Do you know of a strut tower brace that will fit an '06 Mustang GT that has a Whipple Supercharger installed? I am not able to find one that fits so far.
Kirk, unfortunately you cannot use a strut tower brace with a Whipple supercharger and a stock hood, because there is not enough clearance. Steeda does make a brace that fits, but you will need a cowl hood for clearance. You might consider Steeda's Street cowl hood—it looks great and you will get the clearance you need.
My dad has an '06 Mustang GT, and he ordered the Forgestar 20x10.5 wheels in the rear and 20x9 up front. What are the biggest tires we can fit in the rear? The car is lowered with Eibach Proline springs. It is Procharged and putting 450 hp to the ground, so he needs a little more rubber.
Matt, the consensus for the '05-to-present Mustangs is 305/35 for the 20-inch rim. It does depend on how much your Mustang is lowered, but 1.5 inches seems to be the limit. Make sure your offset is not less than 50 mm or you could have tire clearance issues.
I have an '11 5.0L with a six-speed manual transmission. Since new, it has what seems to me to be excessive backlash in the drivetrain. It clunks badly, especially when down-shifting, if I don't give it enough gas—worse when running the A/C, as if because of the additional load on the engine. The Ford dealer tells me it's within spec.
Even if Ford won't fix it, is there something I can do to correct this? I've become pretty good at driving it so that the clunking is minimized, but I would really like to fix this if possible. I haven't had a car do this before.
Larry, I suspect your ring and pinion is out of spec. The pinion depth or carrier side clearance will cause excessive noise and/or clunking when letting the clutch out. It's unusual for your GT to be out of spec. Most manufacturers do a very good job in setting up the differentials. Either you insist Ford take apart and inspect your differential, or take it to a qualified technician, but it will need to be checked.
A gentleman suggested I remove the air chambers from the air intake tube on my Bullitt so I could better hear the throttle response, and control engine speed. I agreed with him at the time, but then I got to thinking about it. Since these chambers quiet the intake air stream, they must also make it smoother. It would seem that smoother airflow at the throttle body would be better. Is there a performance difference either way?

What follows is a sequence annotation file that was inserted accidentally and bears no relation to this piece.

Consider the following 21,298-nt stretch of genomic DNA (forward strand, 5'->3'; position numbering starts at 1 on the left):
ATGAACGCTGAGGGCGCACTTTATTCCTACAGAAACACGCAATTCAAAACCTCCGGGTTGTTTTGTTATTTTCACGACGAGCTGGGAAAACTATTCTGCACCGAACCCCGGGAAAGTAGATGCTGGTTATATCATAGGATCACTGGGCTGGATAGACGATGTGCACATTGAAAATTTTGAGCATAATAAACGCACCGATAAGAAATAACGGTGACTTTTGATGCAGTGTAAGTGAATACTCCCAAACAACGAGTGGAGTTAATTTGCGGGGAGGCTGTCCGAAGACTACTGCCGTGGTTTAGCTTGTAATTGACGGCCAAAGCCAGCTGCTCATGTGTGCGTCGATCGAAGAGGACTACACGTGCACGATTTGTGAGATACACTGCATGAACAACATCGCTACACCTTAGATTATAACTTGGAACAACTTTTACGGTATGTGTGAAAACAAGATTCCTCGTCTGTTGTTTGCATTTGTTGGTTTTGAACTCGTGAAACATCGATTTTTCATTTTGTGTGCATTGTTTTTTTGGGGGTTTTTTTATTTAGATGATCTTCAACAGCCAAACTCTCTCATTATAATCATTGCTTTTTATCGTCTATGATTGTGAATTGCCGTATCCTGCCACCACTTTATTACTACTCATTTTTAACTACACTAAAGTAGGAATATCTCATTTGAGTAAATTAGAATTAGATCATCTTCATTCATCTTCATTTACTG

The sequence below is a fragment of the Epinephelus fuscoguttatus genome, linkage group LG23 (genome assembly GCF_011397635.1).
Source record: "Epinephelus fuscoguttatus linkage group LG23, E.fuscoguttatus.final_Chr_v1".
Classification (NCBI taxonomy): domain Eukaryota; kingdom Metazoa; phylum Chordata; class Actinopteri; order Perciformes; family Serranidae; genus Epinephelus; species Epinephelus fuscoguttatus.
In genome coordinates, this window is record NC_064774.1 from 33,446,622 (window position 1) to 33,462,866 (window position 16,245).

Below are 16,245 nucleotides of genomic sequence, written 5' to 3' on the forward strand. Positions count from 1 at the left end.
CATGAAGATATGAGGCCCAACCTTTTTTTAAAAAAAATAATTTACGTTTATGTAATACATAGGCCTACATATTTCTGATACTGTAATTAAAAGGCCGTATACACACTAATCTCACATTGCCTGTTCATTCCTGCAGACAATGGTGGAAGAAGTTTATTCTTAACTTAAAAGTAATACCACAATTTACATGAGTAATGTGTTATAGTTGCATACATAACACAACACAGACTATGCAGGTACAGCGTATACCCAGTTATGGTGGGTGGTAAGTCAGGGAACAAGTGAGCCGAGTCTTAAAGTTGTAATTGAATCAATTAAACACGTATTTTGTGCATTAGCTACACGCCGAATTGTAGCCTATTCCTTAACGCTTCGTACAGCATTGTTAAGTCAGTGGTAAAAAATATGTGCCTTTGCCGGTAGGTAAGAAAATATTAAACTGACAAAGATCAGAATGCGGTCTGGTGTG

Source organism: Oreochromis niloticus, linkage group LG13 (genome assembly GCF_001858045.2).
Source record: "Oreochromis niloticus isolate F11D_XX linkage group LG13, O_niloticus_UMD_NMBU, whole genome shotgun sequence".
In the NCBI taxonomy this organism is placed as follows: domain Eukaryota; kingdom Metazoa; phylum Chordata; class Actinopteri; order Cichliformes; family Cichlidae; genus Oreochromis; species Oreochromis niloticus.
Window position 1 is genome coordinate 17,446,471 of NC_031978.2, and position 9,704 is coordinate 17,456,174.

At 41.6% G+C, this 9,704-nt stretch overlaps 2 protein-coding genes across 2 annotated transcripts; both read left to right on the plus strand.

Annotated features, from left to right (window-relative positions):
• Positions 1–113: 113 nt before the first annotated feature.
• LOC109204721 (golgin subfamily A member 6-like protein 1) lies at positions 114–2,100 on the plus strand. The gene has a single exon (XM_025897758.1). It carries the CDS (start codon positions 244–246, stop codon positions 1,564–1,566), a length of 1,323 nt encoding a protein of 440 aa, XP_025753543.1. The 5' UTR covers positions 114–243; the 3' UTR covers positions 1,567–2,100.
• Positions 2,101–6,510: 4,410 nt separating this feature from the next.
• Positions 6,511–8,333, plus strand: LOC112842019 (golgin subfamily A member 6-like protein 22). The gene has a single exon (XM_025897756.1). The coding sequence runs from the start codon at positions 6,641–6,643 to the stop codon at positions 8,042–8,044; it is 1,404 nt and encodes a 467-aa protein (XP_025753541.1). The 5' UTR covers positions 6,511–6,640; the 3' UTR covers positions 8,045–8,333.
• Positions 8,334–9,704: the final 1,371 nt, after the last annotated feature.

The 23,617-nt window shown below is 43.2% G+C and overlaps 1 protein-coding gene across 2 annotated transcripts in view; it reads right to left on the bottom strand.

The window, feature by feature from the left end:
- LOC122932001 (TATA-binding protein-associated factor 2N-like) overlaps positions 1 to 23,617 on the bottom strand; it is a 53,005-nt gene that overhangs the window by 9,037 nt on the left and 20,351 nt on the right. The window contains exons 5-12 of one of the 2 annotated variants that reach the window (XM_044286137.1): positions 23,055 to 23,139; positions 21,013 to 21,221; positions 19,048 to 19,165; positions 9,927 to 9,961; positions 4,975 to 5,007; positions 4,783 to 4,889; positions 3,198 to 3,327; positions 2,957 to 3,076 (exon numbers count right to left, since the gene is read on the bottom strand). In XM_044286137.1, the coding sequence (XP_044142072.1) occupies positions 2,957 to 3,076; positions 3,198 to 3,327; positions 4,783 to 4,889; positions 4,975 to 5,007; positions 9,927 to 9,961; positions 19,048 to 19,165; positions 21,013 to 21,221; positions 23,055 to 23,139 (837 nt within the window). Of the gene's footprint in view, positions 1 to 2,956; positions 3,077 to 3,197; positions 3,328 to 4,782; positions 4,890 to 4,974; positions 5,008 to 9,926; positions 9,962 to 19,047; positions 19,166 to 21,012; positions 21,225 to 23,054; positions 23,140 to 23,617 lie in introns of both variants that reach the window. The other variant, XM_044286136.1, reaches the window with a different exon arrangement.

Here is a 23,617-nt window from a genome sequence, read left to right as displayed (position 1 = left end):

Hot Springs, AZ
Mike, you will not notice any performance loss by modifying your air intake. The factory air intake is designed for acceptable sound along with performance. It's a compromise between both performance and sound quality, leaning towards the sound quality.
Air going into the intake can be tricky, not only on how it gets in, but how fast also. Air speed is very important, as important as volume with a naturally aspirated engine. In your case, very minimal gains, if any, will be seen when modifying your air intake. You would be better off purchasing an aftermarket air intake. These kits have been designed and tested to get the most power out of the induction system.
I have used your magazine for help building my '88 notch since 1990. I am installing mini-tubs with the aid of your “Chop, Drop and Roll” series. Can you tell me where to get the offset lower trailing arms for the rear, as well as the mounting location for the lower mounts on the narrowed axle housing? I am building a tribute 10-inch-tire car and this will finish up my fabrication problems.
Thanks for any help you may be able to pass along, and thanks for a super magazine, teaching tool, and inspiration. I am putting a 557ci big-block and Powerglide in my '88 notch and hope to show it to you when finished.
Jim, check out Team Z Motorsports. It has everything you need to mini-tub your Mustang—the offset lower control arms, along with the associated components and tech info. A mini-tub install is the most economical way to go and will work great with your tribute car.
I'm working on an '89 Mustang with a 70mm turbo kit, 42-lb/hr injectors, MSD ignition, aluminum radiator, and a freshly rebuilt engine and trans. It has the stock computer and has not been tuned.
The car will idle but is running very rich. If you get on the throttle while driving it, the motor will blow black smoke and has little power. It only has a stock MAF sensor. If I put a 76mm 42-lb/hr MAF on it, will it correct the problem, or does it still need to be tuned to run with the turbo and larger injectors?
Steve, you absolutely need to get your '89 Mustang tuned. You do need to have your MAF calibrated for your 42-lb/hr injectors with your new 76mm MAF, and it will help, but tuning is a must with your combo.